Although there are many more mountains mentioned in the Bible, this will be my last article on the subject. This does not mean that the others are less important but rather there is less information about them or they have become lost over time. Mount Zion, on the other hand, has three different locations.
Traditionally, Mount Zion is a hill in Jerusalem just outside of the Old City. Also known as Har Tsiyyon (Hebrew) and Jabal Sahyoun, it reaches a height of 2,510 feet and belongs to the Judean mountain range. The term “Zion” was first used in the Hebrew Bible as another name for the City of David and later used as an alternative name for Temple Mount.
It is not certain what the term “Zion” means, however, some scholars suggest it is similar to the Hebrew word for castle. This may help to explain why the location of Mount Zion has moved. Rather than being a physical mountain, Mount Zion is a time-honoured name for the focal point of Jerusalem, which shifts to the most appropriate place at the given time. For example, the first Mount Zion was the Jebusite city on the lower section of Jerusalem’s Eastern Hill, also known as the City of David. When the First Temple was erected on the top of the Eastern Hill, which is generally known as Temple Mount, the name Mount Zion migrated there too. The references to Mount Zion in the Book of Psalms are believed to be about this location:
Today’s Mount Zion is located on the Western Hill of Jerusalem, which the Jerusalemites have deemed a worthier location for the lost Palace of King David since the first century AD. Nebuchadnezzar II had destroyed the city of Jerusalem in 586 BC, which eradicated a lot of historical memories. Although the city was rebuilt to the best of everyone’s abilities, the Romans destroyed it again in 70 AD. By now, no one could identify where the original Mount Zion had been (the locations have been discovered by archaeologists in more recent years), however, the historian Josephus wrote that he believed the location to be on the Western Hill since they were higher and longer than the Eastern.
After the Roman period of rule had ended, a synagogue was built at the entrance to what was believed to be David’s Tomb, where he may have brought the Ark of the Covenant before the construction of the First Temple.
There is, however, a fourth unknown location of Mount Zion. In the Bible, particularly in the books of Isaiah and Revelation, Mount Zion represents the Kingdom of God: the heavenly Jerusalem.
Apart from the modern landscape of the present-day mountain and Table Mount (see the article on Mount Moriah), there is little else known about Mount Zion. Since 1967, the mountain/hill has belonged to Israel and in 1964 a winding path leading up to Mount Zion was paved in honour of a visit from Pope Paul VI.
There are a handful of important sites for pilgrims and religious communities on Mount Zion including the Abbey of the Dormition, the aforementioned King David’s Tomb, and the Room of the Last Supper. Despite its name, archaeologists do not believe David’s Tomb to be his actual burial place, although some people treat it in this manner. Likewise, the Room of the Last Supper may not be the actual location of the Passover meal and some archaeologists believe the building may have once been a synagogue. Nonetheless, Christians treat the site as the Cenacle or Upper Room mentioned in the Gospels and the Acts of the Apostles. As well as the Last Supper, it is thought that other events from the New Testament took place here. These include Jesus washing the disciple’s feet (Luke 2), the appearance of Jesus to the disciples after the resurrection (Mark 16, Luke 24, John 20), the gathering of the disciples after the Ascension of Jesus (Acts 1), the election of Matthias as an apostle (Acts 1), and the descent of the Holy Spirit at Pentecost (Acts 2).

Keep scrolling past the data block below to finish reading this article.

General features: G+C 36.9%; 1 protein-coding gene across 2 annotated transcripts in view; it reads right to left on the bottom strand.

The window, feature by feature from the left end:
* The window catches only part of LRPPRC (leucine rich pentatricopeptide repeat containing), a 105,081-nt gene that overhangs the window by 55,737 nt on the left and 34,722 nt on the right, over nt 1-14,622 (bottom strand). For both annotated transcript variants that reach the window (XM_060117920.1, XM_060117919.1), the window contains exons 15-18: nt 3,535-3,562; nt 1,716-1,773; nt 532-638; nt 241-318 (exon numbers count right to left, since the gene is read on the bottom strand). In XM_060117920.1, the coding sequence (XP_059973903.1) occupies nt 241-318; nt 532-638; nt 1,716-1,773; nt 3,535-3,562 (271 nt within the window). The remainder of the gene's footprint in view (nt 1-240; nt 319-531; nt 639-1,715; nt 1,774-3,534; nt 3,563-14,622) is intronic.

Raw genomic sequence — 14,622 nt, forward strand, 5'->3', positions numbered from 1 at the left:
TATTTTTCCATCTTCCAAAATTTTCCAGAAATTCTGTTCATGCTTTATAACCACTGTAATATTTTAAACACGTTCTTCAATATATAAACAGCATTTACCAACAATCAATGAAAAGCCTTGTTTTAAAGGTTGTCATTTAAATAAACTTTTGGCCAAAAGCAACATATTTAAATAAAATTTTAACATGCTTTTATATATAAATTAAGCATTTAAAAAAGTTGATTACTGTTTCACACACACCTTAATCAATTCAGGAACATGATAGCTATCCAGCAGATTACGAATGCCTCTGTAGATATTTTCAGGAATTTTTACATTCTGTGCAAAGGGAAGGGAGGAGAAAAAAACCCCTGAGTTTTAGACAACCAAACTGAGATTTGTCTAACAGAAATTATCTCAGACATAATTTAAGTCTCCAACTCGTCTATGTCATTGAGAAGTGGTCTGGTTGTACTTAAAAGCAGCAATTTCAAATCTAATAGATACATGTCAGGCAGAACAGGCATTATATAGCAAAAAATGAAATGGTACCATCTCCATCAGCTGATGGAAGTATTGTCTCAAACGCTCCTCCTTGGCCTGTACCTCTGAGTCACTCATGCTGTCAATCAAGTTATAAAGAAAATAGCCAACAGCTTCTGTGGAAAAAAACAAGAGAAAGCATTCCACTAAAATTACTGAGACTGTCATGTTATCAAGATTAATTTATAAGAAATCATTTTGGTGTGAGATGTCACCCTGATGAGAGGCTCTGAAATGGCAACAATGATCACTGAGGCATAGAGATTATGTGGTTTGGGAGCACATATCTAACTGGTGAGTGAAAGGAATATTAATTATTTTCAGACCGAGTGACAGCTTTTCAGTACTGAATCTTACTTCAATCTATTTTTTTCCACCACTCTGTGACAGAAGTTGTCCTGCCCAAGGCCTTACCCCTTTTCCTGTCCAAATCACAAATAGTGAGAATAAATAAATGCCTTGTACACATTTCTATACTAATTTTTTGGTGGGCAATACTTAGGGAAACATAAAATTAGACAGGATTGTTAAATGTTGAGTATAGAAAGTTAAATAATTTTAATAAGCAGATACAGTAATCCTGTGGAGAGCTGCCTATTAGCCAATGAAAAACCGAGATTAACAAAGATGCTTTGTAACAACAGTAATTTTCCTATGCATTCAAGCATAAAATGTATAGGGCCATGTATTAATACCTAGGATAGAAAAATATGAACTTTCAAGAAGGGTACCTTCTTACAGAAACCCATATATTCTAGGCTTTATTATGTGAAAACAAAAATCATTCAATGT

The first museum opened in memory of the Holocaust can be found on Mount Zion. The Ministry of Religion inaugurated the Chamber of the Holocaust on 30th December 1949. Whilst small and cave-like, the museum contains ten rooms and many passages on which tombstone-like plaques record the 2,000 Jewish communities destroyed during the Holocaust.
Two Christian cemeteries can be found on Mount Zion, one Catholic and one Protestant. A handful of notable names can be found here, for example, Oskar Schindler, a “Righteous General” who saved the lives of 1200 Jews during the Holocaust. The Protestant cemetery is also the resting place of many soldiers who fought in the First World War and people killed in the bombing of the King David Hotel in 1946.
I hope these studies about the important mountains in the Bible have been useful. They should help you to place and visualise many Biblical locations and help you make sense of some of the event in the Old and New Testaments. There are, of course, many more mountains that you could explore, so, just for fun here is a list of some of the other mountains listed in the Bible. If you are interested, perhaps you could look them up and see what you can find out.
We are happy for you to use any material found here, however, please acknowledge the source: www.gantshillurc.co.uk
Rev'd Martin Wheadon